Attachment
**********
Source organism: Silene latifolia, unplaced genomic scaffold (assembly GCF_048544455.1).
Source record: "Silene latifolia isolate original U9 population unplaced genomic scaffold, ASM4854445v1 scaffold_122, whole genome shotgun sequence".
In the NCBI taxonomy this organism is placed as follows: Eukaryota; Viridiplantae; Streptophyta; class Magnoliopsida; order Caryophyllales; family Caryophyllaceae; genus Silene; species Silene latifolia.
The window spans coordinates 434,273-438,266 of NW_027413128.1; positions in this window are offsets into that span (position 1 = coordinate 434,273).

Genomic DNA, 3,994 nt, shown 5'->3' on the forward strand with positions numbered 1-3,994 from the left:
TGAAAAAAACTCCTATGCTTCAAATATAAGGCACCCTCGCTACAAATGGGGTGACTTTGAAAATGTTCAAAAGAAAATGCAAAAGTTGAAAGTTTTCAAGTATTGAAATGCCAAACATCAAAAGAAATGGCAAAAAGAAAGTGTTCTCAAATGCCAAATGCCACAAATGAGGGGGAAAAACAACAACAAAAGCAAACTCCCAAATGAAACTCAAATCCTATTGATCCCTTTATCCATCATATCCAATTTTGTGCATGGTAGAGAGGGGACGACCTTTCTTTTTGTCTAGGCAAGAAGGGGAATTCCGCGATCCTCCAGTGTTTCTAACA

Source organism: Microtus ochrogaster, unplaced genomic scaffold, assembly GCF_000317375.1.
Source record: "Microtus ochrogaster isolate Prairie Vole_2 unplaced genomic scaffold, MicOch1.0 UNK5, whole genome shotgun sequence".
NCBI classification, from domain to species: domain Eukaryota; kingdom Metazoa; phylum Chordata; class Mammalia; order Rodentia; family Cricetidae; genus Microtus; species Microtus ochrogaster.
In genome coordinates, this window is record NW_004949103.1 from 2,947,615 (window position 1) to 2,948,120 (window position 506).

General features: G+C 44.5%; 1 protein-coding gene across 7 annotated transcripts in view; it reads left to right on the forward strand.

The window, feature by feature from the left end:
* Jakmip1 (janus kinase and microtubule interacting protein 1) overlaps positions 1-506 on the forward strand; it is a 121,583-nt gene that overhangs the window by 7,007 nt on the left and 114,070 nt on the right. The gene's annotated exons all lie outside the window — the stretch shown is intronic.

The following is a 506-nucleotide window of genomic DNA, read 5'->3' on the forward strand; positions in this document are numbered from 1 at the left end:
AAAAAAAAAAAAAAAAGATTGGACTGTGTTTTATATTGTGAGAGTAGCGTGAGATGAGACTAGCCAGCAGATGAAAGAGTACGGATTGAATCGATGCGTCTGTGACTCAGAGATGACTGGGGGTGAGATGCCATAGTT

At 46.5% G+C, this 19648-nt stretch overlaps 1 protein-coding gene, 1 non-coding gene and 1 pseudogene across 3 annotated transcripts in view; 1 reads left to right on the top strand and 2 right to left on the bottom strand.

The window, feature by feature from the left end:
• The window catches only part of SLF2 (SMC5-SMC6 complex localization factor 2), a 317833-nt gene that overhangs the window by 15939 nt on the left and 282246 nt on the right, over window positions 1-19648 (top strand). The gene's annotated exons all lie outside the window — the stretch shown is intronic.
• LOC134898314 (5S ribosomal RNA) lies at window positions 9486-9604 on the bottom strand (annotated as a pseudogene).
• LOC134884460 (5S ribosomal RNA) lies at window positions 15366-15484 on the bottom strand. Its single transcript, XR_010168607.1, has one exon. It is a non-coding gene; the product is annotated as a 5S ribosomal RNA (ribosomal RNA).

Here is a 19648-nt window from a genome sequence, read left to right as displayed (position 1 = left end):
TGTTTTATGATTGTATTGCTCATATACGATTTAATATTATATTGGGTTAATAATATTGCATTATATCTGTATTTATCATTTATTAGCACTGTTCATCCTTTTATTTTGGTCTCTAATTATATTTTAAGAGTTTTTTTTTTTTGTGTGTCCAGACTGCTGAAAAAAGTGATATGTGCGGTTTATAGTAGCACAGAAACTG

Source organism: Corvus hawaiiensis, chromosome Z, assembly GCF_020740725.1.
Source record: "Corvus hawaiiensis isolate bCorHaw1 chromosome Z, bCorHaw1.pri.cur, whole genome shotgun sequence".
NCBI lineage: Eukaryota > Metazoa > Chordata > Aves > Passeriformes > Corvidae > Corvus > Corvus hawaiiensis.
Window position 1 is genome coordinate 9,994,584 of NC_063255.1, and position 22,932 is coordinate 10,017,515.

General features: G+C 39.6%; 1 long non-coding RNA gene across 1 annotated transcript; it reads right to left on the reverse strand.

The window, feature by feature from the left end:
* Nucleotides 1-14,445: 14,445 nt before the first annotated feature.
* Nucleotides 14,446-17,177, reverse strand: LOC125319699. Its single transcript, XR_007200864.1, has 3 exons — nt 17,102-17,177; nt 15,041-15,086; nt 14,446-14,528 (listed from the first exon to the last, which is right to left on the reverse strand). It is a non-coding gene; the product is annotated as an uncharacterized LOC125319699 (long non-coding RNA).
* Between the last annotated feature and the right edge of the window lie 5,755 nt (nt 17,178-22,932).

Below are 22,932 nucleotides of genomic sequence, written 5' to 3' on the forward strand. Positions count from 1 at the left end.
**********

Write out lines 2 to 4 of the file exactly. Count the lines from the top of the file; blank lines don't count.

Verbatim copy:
Source record: "Silene latifolia isolate original U9 population unplaced genomic scaffold, ASM4854445v1 scaffold_122, whole genome shotgun sequence".
In the NCBI taxonomy this organism is placed as follows: Eukaryota; Viridiplantae; Streptophyta; class Magnoliopsida; order Caryophyllales; family Caryophyllaceae; genus Silene; species Silene latifolia.
The window spans coordinates 434,273-438,266 of NW_027413128.1; positions in this window are offsets into that span (position 1 = coordinate 434,273).